I too would like to pay my respects to our sempai for their efforts.  And while I am in no way understating the gratitude I feel to politicians and bureaucrats for creating this treaty, I believe we should also thank Japanese consumers for their role in the development of trade between our two countries.  Japanese consumers support of our products and services is why we are here today. 

    And naturally, we should also highlight the role played by producers, customs brokers, people behind the scenes, SMEs who took the risk to import and put up with all the hiccups… shosha, banks for having invested in trade and business.

    While reflecting on history is important, I would prefer to focus on the next stage. I used to be one of the young ones but I am firmly in the ‘oldies’ group now – especially given that I am a grandmother!! And membership of the older group comes with an obligation to set things up for the younger generation. Easier said than done.   

    Part of me feels the Australia Japan relationship is a little lacklustre. Part of me feels excited. Part of me is worried we are not doing enough. Part of me is troubled that kangaroos and AKB48 are symbols of our two countries. Part of me is worried we still don’t have dual citizenship status for our Australian-Japanese ‘half’ children. Another part of me wants to do something to ensure we are not resting on our laurels and relying too much on what has happened and not what lies ahead. I hope I can count on you to help me bring about change.

    In preparing for tonight, I used social media to request input.  What I received was an amazing list of ideas and suggestions from a range of different people. The key themes rely on our building a stronger base for young people.  People suggested we move beyond focusing on what we can ship or sell to the other country and that we focus more on joint business development and working together, in Australia and Japan but also in third countries.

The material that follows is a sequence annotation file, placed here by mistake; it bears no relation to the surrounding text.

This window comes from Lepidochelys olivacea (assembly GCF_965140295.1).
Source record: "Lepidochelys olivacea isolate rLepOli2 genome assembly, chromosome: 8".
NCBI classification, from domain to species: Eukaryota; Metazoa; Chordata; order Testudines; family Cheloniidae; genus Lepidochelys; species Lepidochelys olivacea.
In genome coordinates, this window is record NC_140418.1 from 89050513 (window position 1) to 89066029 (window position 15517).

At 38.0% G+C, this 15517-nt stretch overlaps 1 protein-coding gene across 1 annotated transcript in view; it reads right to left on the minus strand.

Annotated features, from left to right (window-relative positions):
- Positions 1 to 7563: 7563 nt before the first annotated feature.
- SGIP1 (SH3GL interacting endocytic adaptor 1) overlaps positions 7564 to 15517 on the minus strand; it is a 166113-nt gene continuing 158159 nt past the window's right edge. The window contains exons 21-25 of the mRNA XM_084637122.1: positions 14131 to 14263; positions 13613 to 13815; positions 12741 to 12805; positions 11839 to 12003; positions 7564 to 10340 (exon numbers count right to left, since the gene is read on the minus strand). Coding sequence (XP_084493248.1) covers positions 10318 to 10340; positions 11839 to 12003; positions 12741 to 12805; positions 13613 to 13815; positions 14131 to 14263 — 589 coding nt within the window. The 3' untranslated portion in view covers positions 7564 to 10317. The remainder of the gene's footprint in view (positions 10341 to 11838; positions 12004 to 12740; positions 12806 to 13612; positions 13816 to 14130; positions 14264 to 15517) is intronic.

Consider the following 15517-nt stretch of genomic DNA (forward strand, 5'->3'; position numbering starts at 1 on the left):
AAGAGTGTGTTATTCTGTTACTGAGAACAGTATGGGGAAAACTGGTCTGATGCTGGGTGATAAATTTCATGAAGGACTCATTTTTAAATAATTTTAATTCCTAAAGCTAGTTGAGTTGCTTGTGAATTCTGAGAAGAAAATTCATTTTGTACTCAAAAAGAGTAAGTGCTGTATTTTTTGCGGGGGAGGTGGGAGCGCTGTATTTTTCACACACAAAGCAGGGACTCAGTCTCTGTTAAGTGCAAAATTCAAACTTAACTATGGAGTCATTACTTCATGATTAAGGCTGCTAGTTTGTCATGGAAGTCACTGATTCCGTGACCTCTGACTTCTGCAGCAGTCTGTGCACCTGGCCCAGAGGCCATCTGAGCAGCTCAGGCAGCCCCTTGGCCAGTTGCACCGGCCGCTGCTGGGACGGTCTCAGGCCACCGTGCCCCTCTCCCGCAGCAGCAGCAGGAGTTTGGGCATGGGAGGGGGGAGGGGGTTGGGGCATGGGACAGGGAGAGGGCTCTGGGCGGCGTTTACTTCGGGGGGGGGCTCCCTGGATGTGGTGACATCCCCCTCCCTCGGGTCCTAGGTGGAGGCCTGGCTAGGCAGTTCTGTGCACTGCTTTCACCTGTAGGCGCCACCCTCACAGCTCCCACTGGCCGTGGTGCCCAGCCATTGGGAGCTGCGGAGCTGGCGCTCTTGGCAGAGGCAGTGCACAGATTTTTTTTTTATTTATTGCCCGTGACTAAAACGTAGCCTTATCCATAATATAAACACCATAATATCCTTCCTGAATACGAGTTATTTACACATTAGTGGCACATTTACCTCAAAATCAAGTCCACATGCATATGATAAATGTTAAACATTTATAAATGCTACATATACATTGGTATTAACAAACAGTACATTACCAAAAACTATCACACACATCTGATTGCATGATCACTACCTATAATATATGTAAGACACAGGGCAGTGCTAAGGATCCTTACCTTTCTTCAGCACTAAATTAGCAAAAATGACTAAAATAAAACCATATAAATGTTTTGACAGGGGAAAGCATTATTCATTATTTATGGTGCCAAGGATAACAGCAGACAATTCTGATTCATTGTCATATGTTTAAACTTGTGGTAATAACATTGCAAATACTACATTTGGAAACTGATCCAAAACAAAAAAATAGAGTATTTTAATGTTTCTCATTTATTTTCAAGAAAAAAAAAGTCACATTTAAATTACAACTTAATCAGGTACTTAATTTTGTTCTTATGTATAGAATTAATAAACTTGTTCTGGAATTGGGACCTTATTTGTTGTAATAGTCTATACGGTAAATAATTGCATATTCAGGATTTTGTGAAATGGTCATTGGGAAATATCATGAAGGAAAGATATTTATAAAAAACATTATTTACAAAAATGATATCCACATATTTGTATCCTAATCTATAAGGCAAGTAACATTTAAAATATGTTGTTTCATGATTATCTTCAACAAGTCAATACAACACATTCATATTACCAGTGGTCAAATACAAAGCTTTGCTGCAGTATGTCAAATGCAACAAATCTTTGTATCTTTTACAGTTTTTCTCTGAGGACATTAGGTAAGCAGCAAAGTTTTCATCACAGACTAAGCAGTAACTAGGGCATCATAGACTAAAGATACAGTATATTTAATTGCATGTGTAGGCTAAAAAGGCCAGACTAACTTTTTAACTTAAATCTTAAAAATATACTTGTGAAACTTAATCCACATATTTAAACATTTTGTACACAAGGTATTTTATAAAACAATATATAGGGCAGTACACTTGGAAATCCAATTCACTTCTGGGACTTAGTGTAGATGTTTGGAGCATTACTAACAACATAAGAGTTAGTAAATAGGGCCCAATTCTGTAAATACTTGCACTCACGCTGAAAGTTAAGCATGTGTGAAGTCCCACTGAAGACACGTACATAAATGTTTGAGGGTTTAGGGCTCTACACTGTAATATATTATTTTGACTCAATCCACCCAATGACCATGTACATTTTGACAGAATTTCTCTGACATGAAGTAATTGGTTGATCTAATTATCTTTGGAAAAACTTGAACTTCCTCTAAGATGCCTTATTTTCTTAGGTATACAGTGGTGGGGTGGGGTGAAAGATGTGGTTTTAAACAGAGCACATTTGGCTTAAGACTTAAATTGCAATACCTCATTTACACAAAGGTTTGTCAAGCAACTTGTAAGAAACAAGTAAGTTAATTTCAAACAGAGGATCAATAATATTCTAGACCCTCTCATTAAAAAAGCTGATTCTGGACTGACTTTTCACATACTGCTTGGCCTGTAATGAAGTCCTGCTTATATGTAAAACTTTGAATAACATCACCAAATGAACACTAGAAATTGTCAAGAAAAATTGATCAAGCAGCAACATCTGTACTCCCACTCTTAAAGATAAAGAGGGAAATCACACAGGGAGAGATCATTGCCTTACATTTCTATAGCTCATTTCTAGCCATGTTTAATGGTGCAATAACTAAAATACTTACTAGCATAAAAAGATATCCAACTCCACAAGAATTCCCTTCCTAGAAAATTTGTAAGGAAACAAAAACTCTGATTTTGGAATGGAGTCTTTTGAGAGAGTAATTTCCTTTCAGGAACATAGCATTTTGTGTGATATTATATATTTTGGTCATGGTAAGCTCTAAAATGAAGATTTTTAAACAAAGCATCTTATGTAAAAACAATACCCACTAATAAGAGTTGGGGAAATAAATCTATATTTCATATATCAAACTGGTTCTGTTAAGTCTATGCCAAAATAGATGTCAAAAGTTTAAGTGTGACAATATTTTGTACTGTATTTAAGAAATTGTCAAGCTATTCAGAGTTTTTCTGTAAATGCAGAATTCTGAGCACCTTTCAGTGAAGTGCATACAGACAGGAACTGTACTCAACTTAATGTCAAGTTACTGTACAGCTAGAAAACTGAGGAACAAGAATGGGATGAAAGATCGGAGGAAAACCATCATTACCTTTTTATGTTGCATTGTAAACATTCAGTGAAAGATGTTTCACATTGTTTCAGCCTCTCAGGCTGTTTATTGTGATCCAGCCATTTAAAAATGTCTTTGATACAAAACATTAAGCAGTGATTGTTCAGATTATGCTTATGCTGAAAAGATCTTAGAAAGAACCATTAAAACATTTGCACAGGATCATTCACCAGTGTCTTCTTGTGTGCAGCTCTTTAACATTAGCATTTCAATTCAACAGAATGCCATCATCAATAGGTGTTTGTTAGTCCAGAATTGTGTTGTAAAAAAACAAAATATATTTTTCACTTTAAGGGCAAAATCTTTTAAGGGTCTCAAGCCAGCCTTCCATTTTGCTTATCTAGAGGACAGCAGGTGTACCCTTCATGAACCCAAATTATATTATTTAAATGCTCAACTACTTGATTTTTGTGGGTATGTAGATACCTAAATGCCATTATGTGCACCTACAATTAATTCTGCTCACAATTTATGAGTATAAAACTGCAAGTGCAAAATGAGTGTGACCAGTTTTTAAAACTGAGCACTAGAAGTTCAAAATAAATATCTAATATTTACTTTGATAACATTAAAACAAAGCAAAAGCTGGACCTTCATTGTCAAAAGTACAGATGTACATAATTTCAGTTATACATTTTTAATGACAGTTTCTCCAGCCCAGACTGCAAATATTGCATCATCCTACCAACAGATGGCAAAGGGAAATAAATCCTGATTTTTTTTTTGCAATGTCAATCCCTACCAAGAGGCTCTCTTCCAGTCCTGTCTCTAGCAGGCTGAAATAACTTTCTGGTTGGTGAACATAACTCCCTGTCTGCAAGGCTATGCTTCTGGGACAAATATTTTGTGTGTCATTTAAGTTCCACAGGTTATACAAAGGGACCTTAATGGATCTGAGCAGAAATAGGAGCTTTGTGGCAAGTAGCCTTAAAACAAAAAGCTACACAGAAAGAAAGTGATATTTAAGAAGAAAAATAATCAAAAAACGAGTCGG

For example, in the tourism sector.  Perhaps Australia can help Japan develop its tourism strategy using examples of successful tourism policy as Japan moves to shift the flow of tourists from the main cities to regional Japan. Film-making – Japan has great ideas, Australia has great production studios.  Japan is due to host major sporting events in the next few years - RWC, Olympics and Paralympics and the Masters Games. Australia has expertise in sports for business. JVs in agriculture, STEM…and the list goes on…

    We need to lead by example and give our everything to ensuring we create more opportunities for young people to actually meet and exchange ideas. 

    To that end, the New Colombo Plan, the AJBCC/JABCC Future Leaders program and the Australia Japan Youth Dialogue are key initiatives.  But I hope to do more.

    I hope you will all join me in making the next few years of the Australia Japan relationship strong and sexy, robust and challenging, profitable and fun!!

    日豪通商協定60周年を祝うこのディナーで、ご挨拶ができますこと、商工会議所やAndrew Gauci会頭に御礼を申しあげます。

    日豪関係を築いていただいた多くの先輩の皆様にも大変感謝しております。その当時の政治家や役人の方々の役割を否定することはもちろんしませんが、是非とも日本の消費者の皆様にも感謝を申しあげけたいと思います。

    また、生産者、税関業者、自分たちのリスクを背負って豪州の商品などを輸入してきた中小企業、商社、銀行の皆様にもたくさんの感謝をしております。

    もちろん歴史を振り返ること、そして反省することは大事ですが、私は次のステップを重視したいと思います。

    自分も昔は若かったのですが、今では年もとり、尚かつ二人の孫を持つおばあちゃんにもなりましたので、いわゆる年配グループに所属する年になりました。

    そんな中、年配グループのいちメンバーとして次世代への義務を果たしていきたいと思います。

    これは言うほど簡単なことではありません。

    私は日豪関係の現状を考える時複雑な気持ちになることがあります。